Did the FBI use Jeremy Hammond to hack foreign governments?
Yesterday, former Anonymous, Lulzsec, and Antisec hacker Jeremy Hammond (Anarchaos) was sentenced to 10 years, after pleading guilty to the hacking of Stratfor, a global private intelligence company. Upon the objections of federal prosecutors, Jude Loretta Preska struck portions of Hammond’s sentencing statement. These stricken portions later surfaced on Pastebin—as a separate, unverified letter—some time after the sentencing. In them, Hammond suggests the federal government supplied him and other hackers with foreign government targets.
In his statement, Hammond claimed Sabu supplied “lists of targets that were vulnerable to ‘zero day exploits'”—that is, previously unknown security holes. He also emphasized that pilfered files (including the Stratfor data) were stored on Sabu’s server, which was operated by the FBI.
“At [Sabu’s] request, these websites were broken into, their emails and databases were uploaded to Sabu’s FBI server, and the password information and the location of root backdoors were supplied,” stated Hammond to the court. “These intrusions took place in January/February of 2012 and affected over 2000 domains, including numerous foreign government websites in Brazil, Turkey, Syria, Puerto Rico, Colombia, Nigeria, Iran, Slovenia, Greece, Pakistan, and others.”
Looking at that list, all but Puerto Rico and perhaps Slovenia are strategic US targets for one reason or another. Brazil is increasingly becoming a rival economic competitor in the Western hemisphere; Turkey is a bulwark against Iran and other volatile Islamic dictatorships; hacking Syrian government websites is self-evident (more on that below); and so on. And, after Edward Snowden’s NSA leaks, we now know that the US government spies on foreign governments without compunction.
Hammond recollected the compromised websites being “the official website of the Governor of Puerto Rico, the Internal Affairs Division of the Military Police of Brazil, the Official Website of the Crown Prince of Kuwait, the Tax Department of Turkey, the Iranian Academic Center for Education and Cultural Research, the Polish Embassy in the UK, and the Ministry of Electricity of Iraq.”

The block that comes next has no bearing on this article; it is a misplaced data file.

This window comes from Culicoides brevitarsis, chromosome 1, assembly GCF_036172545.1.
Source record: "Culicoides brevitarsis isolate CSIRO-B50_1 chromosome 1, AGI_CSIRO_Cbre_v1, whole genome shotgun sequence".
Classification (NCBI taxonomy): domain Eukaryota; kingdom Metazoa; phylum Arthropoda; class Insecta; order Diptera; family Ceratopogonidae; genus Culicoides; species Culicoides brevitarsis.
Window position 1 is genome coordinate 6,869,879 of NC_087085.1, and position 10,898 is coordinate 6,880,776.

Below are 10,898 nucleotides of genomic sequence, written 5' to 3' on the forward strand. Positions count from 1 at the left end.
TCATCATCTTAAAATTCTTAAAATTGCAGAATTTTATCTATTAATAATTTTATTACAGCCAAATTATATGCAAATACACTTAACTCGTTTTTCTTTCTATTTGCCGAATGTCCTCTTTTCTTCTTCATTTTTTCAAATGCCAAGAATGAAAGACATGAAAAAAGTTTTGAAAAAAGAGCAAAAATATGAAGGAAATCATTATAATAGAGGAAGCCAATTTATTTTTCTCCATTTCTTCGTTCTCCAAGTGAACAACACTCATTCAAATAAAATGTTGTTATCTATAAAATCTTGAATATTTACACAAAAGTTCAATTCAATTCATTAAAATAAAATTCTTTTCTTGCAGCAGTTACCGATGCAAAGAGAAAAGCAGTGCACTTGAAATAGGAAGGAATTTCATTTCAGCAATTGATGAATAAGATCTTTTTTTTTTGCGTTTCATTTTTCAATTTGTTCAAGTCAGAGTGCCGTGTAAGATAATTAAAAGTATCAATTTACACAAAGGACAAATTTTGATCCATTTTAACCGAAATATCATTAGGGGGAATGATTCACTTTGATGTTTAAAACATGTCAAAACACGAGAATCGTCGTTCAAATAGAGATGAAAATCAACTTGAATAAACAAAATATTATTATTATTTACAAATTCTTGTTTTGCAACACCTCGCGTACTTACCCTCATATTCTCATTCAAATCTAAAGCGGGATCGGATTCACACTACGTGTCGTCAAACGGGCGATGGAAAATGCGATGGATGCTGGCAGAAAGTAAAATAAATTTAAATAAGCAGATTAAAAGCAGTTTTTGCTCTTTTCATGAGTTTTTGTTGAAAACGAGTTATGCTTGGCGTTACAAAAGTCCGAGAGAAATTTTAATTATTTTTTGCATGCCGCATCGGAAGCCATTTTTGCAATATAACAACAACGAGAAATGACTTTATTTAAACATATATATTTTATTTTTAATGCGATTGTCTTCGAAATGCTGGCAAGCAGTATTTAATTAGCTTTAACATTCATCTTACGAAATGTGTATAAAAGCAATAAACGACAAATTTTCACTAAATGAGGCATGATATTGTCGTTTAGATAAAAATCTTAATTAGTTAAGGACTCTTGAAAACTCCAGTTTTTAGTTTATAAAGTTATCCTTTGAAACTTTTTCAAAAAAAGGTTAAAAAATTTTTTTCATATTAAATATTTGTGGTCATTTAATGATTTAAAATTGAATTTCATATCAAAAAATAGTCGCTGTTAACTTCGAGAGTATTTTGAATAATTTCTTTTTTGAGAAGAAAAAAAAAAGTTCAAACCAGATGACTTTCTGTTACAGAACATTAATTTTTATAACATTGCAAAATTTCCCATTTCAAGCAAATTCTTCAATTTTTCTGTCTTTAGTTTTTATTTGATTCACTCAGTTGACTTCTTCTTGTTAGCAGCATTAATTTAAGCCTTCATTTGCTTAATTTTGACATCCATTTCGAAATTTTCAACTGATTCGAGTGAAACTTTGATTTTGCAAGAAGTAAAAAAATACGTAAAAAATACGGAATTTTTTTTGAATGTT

Syria’s inclusion on this list should raise eyebrows. It’s easy to forget that with 2013 being a year of such escalating civil war bloodshed, Syria was already a target for hackers several years prior. And remember that in 2011 Anonymous made a lot of noise about hacking Syria’s Ministry of Defense website.
“To the Syrian people: The world stands with you against the brutal regime of Bashar Al-Assad,” read Anonymous’s message in both English and Arabic. ” … To the Syrian military: You are responsible for protecting the Syrian people, and anyone who orders you to kill women, children, and the elderly deserves to be tried for treason. No outside enemy could do as much damage to Syria as Bashar Al-Assad has done. Defend your country — rise up against the regime!”
Free Hammond by Molly Crabapple
Also recall that the Syrian Electronic Army formed in 2011 in response to these hacks, and didn’t really hit its stride until 2012. According to Hammond, the FBI gained access to Syrian systems and data through the puppeteering of Sabu.
“Sabu … infiltrated a group of hackers that had access to hundreds of Syrian systems including government institutions, banks, and ISPs,” Hammond stated. “He logged several relevant IRC channels persistently asking for live access to mail systems and bank transfer details. The FBI took advantage of hackers who wanted to help support the Syrian people against the Assad regime, who instead unwittingly provided the U.S. government access to Syrian systems, undoubtedly supplying useful intelligence to the military and their buildup for war.”
Hammond said that all of this can be “easily confirmed by chat logs the government provided” to Anonymous; made possible, of course, by the federal government’s discovery obligations in Hammond’s case.